Germany’s Embarrassing Failures Prompt Military Spending Debate
Germany’s military cannot fulfill its promises to nato, German Defense Minister Ursula von der Leyen warned September 28. Her statement comes after a series of mishaps exposing major maintenance failures in the German Army, while defense experts call for more military spending.
Germany’s military commitments may be small compared to America’s, but over the last decade, Germany has operated a series of overseas military missions unprecedented in its postwar history—all without a corresponding increase in military spending. The result is a military stretched to its limits.
“The poor state of Germany’s military, which has dominated headlines in the last week, is also threatening the peace of the country’s coalition government,” wrote the Local. A German-language paper said the news from Germany’s armed forces is reminiscent of a slapstick movie.
Only 42 of Germany’s 109 Eurofighters, and 38 of its 89 Tornados are flight-worthy. Only 70 of the army’s 180 armored vehicles are operational. Its navy has similar problems only 7 of its 11 ships are combat ready along with a quarter of its submarines.
Now German soldiers due to return from Afghanistan have been delayed for nearly a week because the military doesn’t have any planes available to fly them home. The army is looking into borrowing Chancellor Angela Merkel’s VIP jet to fly them back.
According to the Süddeutsche Zeitung, von der Leyen called an emergency meeting September 26 to confront the mountain of maintenance problems. Then on September 28 Bild am Sonntag published an interview with von der Leyen, where the defense minister warned that the nation could not fulfill the promises it has made to nato: it cannot make the aircraft available in 180 days in case of an emergency.
Germany has tried to assume a military role in the world without the military budget to support it. The only way it has managed to do this has been to cut back on maintenance and investment in new equipment, leading to the problems it faces today.
Many former and current defense leaders in Germany want an increase in defense spending. “It is appalling that Germany recently decided to cut military spending by about €800 million (us$1.05 billion) in 2015,” former German Defense Minister Karl-Theodor zu Guttenberg wrote in the Wall Street Journal September 3.
Today, he is no longer a lone voice. “By Monday, when the latest failure of Germany’s limited air capabilities became known, politicians were demanding explanations from Ursula von der Leyen, the country’s defense minister, and pondering aloud the possible revision of what has long been a political no-go: raising the budget for defense spending,” the New York Times wrote on Monday.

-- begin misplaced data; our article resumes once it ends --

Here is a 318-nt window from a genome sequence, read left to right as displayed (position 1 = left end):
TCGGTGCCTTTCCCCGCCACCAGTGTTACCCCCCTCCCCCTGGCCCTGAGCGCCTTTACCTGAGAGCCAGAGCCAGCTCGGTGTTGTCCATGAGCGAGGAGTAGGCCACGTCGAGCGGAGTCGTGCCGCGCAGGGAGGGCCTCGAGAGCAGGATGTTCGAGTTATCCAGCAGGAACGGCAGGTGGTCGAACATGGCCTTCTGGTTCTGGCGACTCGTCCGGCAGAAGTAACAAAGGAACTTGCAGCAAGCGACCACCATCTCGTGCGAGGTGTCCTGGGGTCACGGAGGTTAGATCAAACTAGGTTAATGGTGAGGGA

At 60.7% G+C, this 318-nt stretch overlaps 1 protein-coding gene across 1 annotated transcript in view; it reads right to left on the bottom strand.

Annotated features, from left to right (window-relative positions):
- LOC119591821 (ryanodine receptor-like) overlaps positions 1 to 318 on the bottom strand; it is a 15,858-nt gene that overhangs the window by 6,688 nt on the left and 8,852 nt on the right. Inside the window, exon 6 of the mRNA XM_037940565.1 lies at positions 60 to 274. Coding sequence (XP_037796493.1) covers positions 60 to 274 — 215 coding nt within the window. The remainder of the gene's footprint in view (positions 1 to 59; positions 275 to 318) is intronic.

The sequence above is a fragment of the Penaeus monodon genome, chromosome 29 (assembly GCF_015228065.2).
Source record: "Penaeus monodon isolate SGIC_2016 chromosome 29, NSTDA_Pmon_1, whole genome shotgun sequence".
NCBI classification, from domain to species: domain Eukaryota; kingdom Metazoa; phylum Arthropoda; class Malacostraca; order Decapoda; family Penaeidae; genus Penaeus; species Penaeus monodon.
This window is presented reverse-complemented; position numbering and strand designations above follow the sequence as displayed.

“Now I am being asked whether we should spend more money,” German defense expert Thomas Wiegold said. “That has never happened before.”
While top German politicians, like President Joachim Guack and von der Leyen, want Germany to play a more active military role, the German public is not so keen. There are few votes to be won in increasing in defense spending.
After the events of the last few weeks, however, that increase seems set to occur. Von der Leyen has indicated that she wants more money. “From 2016, an increase of the budget will be necessary, for as much money as is necessary to fulfill all tasks,” Christian Democratic Union defense spokesman Henning Otte said.
As the United States retreats from the world, Germany is forced to play a more active military role—against the will of most of its citizens. This debate over military spending is a natural consequence of that shift. To take up America’s military slack, European nation’s militaries will have to work together more closely—an area where Germany is leading the way—or increase spending.
America is disengaging from Europe to take care of its own regional problems, forcing Europe to militarize. This transformation may require Germany, as well as other European nations, to increase their spending. For more on who will take over as America steps off the world stage, read “The World’s Next Superpower.”